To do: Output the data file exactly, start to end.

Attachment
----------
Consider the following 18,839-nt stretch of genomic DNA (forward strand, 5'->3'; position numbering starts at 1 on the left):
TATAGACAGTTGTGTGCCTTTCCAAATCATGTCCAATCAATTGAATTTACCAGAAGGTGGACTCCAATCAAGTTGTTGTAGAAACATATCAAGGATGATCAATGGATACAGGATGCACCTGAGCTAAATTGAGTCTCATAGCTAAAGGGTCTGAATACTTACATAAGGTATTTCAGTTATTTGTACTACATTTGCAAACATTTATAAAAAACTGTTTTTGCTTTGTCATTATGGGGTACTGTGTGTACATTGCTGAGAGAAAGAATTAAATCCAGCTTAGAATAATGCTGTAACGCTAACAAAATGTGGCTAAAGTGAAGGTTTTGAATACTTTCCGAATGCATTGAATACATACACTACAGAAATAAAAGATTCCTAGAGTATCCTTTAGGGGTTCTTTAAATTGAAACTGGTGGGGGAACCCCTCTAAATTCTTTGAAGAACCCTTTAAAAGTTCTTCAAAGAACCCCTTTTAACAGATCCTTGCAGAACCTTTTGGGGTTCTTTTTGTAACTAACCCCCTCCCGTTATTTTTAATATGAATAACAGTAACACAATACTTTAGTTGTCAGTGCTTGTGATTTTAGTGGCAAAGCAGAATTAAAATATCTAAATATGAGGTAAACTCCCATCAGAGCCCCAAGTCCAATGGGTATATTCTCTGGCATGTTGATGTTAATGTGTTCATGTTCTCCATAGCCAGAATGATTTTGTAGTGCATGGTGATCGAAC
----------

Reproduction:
Consider the following 18,839-nt stretch of genomic DNA (forward strand, 5'->3'; position numbering starts at 1 on the left):
TATAGACAGTTGTGTGCCTTTCCAAATCATGTCCAATCAATTGAATTTACCAGAAGGTGGACTCCAATCAAGTTGTTGTAGAAACATATCAAGGATGATCAATGGATACAGGATGCACCTGAGCTAAATTGAGTCTCATAGCTAAAGGGTCTGAATACTTACATAAGGTATTTCAGTTATTTGTACTACATTTGCAAACATTTATAAAAAACTGTTTTTGCTTTGTCATTATGGGGTACTGTGTGTACATTGCTGAGAGAAAGAATTAAATCCAGCTTAGAATAATGCTGTAACGCTAACAAAATGTGGCTAAAGTGAAGGTTTTGAATACTTTCCGAATGCATTGAATACATACACTACAGAAATAAAAGATTCCTAGAGTATCCTTTAGGGGTTCTTTAAATTGAAACTGGTGGGGGAACCCCTCTAAATTCTTTGAAGAACCCTTTAAAAGTTCTTCAAAGAACCCCTTTTAACAGATCCTTGCAGAACCTTTTGGGGTTCTTTTTGTAACTAACCCCCTCCCGTTATTTTTAATATGAATAACAGTAACACAATACTTTAGTTGTCAGTGCTTGTGATTTTAGTGGCAAAGCAGAATTAAAATATCTAAATATGAGGTAAACTCCCATCAGAGCCCCAAGTCCAATGGGTATATTCTCTGGCATGTTGATGTTAATGTGTTCATGTTCTCCATAGCCAGAATGATTTTGTAGTGCATGGTGATCGAAC